Scottish Power’s plans to close Longannet and abandon the proposed gas-fired power station at Cockenzie (your report, 19 August) is a huge blow to Scotland.
The company rightly blames the National Grid transmission charges of £40 million a year for Longannet and Cockenzie ouput, which mainly goes to the Central Belt of Scotland, whereas a power station in Cornwall, which is much further from large centres of population, receives a subsidy of £5.80 per kilowatt for connecting to the grid.
The SNP has raised this with successive UK Governments over the past ten years but neither Labour nor the Tories have listened and apart from planning issues the Scottish Government has no powers over energy. The UK Government is going to build very expensive nuclear power stations at Hinkley Point in Somerset at a cost of £45 billion and has guaranteed EDF and China that electricity wholesale prices will triple in ten years’ time to meet the cost of building it.
Yet the UK Government has refused to pay £1bn to set up a world-leading carbon capture plant in Scotland which was the first area to submit detailed plans but is now tipped to go to the north of England.
The National Grid’s charges, which even after proposed changes next year mean Scotland’s producers still pay a premium, are crazy, particularly as the UK as a whole is facing energy shortfalls and Scotland is a net exporter of electricity producing 12 per cent of UK’s needs.
Warrender Park Road
It is clearly devastating news to see Scottish Power taking the decision to close the Longannet power station in Fife in March 2016, with the associated loss of hundreds of jobs. The key reason for this is an iniquitous transmission charging regime, where pricing is based on location, that discriminates against Scotland. So, while we host 12 per cent of electricity generation in the UK we pay 35 per cent of the network’s running costs.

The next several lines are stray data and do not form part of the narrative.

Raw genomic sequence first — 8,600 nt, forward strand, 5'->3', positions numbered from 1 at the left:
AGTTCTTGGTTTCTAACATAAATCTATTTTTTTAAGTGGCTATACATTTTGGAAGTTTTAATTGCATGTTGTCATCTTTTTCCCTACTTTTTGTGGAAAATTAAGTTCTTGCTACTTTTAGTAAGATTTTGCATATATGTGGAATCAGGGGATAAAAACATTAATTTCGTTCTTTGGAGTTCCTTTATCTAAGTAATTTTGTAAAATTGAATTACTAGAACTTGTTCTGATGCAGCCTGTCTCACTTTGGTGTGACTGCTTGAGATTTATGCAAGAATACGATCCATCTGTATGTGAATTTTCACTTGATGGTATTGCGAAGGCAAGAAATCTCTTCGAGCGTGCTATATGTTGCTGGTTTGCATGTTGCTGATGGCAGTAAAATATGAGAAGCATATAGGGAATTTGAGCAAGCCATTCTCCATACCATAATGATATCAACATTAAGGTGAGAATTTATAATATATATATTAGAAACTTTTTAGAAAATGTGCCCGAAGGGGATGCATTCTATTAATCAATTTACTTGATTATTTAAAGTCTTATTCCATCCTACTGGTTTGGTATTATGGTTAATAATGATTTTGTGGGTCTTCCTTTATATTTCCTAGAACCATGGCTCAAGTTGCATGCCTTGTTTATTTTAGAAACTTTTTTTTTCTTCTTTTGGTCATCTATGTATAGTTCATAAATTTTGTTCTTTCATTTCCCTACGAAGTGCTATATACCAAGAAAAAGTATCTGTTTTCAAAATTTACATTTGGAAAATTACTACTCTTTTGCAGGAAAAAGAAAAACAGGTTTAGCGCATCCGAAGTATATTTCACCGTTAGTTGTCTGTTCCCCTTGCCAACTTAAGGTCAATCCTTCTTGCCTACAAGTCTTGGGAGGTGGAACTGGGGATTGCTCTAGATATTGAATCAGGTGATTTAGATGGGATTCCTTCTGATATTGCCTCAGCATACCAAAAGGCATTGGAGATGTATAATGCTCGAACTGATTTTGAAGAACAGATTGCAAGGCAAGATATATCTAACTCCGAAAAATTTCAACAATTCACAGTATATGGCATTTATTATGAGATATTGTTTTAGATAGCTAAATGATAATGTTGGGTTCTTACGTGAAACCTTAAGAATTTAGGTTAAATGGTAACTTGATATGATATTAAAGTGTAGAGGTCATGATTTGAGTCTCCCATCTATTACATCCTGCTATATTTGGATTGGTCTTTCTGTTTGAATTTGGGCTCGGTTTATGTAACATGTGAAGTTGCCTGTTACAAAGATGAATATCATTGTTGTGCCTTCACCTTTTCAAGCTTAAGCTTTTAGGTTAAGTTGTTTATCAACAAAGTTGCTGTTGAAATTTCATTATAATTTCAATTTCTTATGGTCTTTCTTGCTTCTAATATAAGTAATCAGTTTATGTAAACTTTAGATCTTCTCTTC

This means that Longannet pays £40 million a year to connect to the National Grid while an equivalent generator in Yorkshire would pay £15m and a power station in London would receive a subsidy of around £4m.
It is nonsensical to lose such a huge capacity at a time of tight supply margins and it is vital that the UK Government ends once and for all an iniquitous charging regime that discriminates against all forms of power generation in Scotland.
To add insult to injury UK Government proposals for the new Hinkley Point C nuclear power station in Somerset will see French and Chinese corporations receive a subsidy of between £800m to £1bn a year for generation costs, double the present going rate. For those who fought to retain the Union under a slogan of “Better Together”, this clearly did not extend to the transmission charging regime which is illogical, unfair and if we are to keep the lights on in need of urgent reform.